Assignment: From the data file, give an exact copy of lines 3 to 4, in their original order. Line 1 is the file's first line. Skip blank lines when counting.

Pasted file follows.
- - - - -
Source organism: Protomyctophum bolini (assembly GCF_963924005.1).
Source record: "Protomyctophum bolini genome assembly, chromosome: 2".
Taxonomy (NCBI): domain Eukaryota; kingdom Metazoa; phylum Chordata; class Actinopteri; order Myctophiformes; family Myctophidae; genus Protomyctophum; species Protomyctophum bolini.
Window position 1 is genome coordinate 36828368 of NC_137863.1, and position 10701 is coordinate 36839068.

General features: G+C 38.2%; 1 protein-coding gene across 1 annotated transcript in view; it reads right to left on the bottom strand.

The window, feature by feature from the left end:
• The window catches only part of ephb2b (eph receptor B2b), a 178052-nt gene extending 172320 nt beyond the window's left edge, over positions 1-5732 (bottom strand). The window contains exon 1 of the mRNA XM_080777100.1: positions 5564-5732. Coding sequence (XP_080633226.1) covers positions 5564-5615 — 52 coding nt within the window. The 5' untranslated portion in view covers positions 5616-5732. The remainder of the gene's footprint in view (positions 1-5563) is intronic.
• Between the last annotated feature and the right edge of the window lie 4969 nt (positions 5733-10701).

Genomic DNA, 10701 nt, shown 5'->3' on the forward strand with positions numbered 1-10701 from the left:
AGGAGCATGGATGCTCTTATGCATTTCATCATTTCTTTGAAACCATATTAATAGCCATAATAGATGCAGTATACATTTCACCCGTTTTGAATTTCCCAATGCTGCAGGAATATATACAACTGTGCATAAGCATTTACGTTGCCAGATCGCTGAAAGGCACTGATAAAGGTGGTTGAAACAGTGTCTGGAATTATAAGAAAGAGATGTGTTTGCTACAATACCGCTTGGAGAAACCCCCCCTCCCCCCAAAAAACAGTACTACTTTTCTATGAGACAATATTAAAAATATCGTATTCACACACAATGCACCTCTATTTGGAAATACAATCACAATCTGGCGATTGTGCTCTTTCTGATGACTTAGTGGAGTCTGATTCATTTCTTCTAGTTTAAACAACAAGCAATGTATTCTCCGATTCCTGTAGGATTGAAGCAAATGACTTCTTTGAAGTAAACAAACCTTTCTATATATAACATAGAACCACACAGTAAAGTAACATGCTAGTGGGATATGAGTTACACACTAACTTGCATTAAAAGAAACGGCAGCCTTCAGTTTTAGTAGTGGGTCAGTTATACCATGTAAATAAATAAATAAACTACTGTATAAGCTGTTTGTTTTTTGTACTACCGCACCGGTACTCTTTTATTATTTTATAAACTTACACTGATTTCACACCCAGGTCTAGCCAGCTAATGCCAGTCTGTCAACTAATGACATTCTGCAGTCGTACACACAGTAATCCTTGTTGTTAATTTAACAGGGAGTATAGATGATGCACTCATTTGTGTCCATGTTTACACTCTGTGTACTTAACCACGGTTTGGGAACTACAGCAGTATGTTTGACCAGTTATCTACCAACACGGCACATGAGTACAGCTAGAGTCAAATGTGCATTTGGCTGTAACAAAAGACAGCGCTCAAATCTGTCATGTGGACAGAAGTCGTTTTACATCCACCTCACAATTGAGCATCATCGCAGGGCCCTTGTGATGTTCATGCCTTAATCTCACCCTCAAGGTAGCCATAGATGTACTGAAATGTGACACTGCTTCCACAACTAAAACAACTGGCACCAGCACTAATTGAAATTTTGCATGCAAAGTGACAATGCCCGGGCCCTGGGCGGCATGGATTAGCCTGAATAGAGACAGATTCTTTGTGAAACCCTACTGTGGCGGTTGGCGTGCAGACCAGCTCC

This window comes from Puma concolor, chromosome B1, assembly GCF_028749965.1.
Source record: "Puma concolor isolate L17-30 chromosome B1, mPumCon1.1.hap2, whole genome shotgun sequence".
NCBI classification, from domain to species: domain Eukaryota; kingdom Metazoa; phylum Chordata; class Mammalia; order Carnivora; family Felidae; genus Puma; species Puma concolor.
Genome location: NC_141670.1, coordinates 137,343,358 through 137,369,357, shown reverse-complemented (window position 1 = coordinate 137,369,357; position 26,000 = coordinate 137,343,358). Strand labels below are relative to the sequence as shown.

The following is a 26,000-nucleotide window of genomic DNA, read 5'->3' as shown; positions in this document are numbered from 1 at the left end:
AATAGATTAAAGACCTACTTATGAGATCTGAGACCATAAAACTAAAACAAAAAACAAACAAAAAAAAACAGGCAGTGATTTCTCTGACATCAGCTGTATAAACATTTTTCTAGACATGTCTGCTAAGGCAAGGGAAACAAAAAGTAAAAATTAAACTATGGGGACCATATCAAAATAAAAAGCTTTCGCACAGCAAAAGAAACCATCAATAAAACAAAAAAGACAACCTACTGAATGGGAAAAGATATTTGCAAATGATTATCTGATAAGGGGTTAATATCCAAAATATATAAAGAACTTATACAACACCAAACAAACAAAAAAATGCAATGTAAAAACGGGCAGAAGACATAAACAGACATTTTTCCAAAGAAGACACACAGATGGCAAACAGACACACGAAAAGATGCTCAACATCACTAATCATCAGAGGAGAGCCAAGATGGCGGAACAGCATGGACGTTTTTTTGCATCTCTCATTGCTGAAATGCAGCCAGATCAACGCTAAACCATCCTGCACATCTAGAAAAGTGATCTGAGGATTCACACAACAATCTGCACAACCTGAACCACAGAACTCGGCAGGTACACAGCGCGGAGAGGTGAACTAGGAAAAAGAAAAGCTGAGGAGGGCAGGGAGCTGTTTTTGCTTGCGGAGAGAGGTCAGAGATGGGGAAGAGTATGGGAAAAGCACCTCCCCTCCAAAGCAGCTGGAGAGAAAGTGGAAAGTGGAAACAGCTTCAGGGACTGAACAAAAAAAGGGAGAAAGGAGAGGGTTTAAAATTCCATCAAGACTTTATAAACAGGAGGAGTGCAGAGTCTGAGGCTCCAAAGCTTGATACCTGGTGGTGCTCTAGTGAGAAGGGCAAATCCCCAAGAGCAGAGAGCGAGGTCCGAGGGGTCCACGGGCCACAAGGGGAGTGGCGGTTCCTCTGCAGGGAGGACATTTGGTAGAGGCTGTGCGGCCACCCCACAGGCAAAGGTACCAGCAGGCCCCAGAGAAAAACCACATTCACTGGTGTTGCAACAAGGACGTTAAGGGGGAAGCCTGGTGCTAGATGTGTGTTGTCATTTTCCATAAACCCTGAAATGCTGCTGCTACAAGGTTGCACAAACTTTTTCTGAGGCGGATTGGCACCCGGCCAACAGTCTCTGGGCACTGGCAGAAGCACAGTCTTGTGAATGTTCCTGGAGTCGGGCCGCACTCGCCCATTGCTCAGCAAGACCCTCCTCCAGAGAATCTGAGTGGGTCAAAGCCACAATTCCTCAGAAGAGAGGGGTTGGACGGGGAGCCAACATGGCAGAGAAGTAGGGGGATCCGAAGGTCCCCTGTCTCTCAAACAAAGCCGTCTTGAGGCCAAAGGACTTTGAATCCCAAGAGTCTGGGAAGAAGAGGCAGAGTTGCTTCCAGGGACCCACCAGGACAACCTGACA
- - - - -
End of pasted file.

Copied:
Taxonomy (NCBI): domain Eukaryota; kingdom Metazoa; phylum Chordata; class Actinopteri; order Myctophiformes; family Myctophidae; genus Protomyctophum; species Protomyctophum bolini.
Window position 1 is genome coordinate 36828368 of NC_137863.1, and position 10701 is coordinate 36839068.